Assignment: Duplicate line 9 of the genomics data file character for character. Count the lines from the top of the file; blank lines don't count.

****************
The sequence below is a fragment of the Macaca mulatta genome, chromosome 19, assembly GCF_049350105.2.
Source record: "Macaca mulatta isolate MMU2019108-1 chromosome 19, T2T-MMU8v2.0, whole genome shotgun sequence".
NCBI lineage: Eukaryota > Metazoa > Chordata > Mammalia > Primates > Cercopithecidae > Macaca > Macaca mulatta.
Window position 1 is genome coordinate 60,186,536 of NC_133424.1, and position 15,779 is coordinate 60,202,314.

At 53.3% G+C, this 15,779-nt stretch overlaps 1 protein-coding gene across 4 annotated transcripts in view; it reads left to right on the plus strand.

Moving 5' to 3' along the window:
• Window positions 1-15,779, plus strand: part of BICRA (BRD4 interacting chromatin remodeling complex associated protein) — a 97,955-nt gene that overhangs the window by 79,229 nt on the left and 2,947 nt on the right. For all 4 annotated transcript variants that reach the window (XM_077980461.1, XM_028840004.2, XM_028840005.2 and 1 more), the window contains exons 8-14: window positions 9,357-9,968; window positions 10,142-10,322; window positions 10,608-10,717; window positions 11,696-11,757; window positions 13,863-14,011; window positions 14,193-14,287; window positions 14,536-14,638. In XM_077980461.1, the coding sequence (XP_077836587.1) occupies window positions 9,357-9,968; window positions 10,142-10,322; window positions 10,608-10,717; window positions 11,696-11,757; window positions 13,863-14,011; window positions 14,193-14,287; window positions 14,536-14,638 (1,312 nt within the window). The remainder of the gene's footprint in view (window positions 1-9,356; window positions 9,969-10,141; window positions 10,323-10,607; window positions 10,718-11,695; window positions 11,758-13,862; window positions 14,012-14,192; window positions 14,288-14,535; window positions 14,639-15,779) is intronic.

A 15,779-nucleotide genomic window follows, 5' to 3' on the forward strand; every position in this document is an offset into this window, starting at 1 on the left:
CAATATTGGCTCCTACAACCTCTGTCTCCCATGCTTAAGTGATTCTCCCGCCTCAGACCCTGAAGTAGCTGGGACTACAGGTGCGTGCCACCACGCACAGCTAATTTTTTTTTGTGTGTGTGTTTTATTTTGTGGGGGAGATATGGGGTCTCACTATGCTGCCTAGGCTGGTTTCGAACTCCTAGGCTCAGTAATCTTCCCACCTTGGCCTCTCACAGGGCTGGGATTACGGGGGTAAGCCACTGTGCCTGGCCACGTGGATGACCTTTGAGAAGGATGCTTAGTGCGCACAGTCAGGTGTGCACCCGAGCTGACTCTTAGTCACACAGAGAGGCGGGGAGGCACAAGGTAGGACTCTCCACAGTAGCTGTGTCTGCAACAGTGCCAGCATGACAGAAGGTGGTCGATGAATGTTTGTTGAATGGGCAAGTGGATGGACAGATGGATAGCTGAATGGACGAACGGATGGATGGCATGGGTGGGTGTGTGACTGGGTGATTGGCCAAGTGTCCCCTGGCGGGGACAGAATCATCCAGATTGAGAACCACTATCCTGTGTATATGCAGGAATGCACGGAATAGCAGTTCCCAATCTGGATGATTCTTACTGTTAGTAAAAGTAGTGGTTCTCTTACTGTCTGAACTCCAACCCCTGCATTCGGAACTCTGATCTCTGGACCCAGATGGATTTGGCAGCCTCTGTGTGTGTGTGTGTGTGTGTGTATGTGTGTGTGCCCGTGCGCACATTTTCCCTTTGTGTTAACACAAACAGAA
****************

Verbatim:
CAATATTGGCTCCTACAACCTCTGTCTCCCATGCTTAAGTGATTCTCCCGCCTCAGACCCTGAAGTAGCTGGGACTACAGGTGCGTGCCACCACGCACAGCTAATTTTTTTTTGTGTGTGTGTTTTATTTTGTGGGGGAGATATGGGGTCTCACTATGCTGCCTAGGCTGGTTTCGAACTCCTAGGCTCAGTAATCTTCCCACCTTGGCCTCTCACAGGGCTGGGATTACGGGGGTAAGCCACTGTGCCTGGCCACGTGGATGACCTTTGAGAAGGATGCTTAGTGCGCACAGTCAGGTGTGCACCCGAGCTGACTCTTAGTCACACAGAGAGGCGGGGAGGCACAAGGTAGGACTCTCCACAGTAGCTGTGTCTGCAACAGTGCCAGCATGACAGAAGGTGGTCGATGAATGTTTGTTGAATGGGCAAGTGGATGGACAGATGGATAGCTGAATGGACGAACGGATGGATGGCATGGGTGGGTGTGTGACTGGGTGATTGGCCAAGTGTCCCCTGGCGGGGACAGAATCATCCAGATTGAGAACCACTATCCTGTGTATATGCAGGAATGCACGGAATAGCAGTTCCCAATCTGGATGATTCTTACTGTTAGTAAAAGTAGTGGTTCTCTTACTGTCTGAACTCCAACCCCTGCATTCGGAACTCTGATCTCTGGACCCAGATGGATTTGGCAGCCTCTGTGTGTGTGTGTGTGTGTGTGTATGTGTGTGTGCCCGTGCGCACATTTTCCCTTTGTGTTAACACAAACAGAA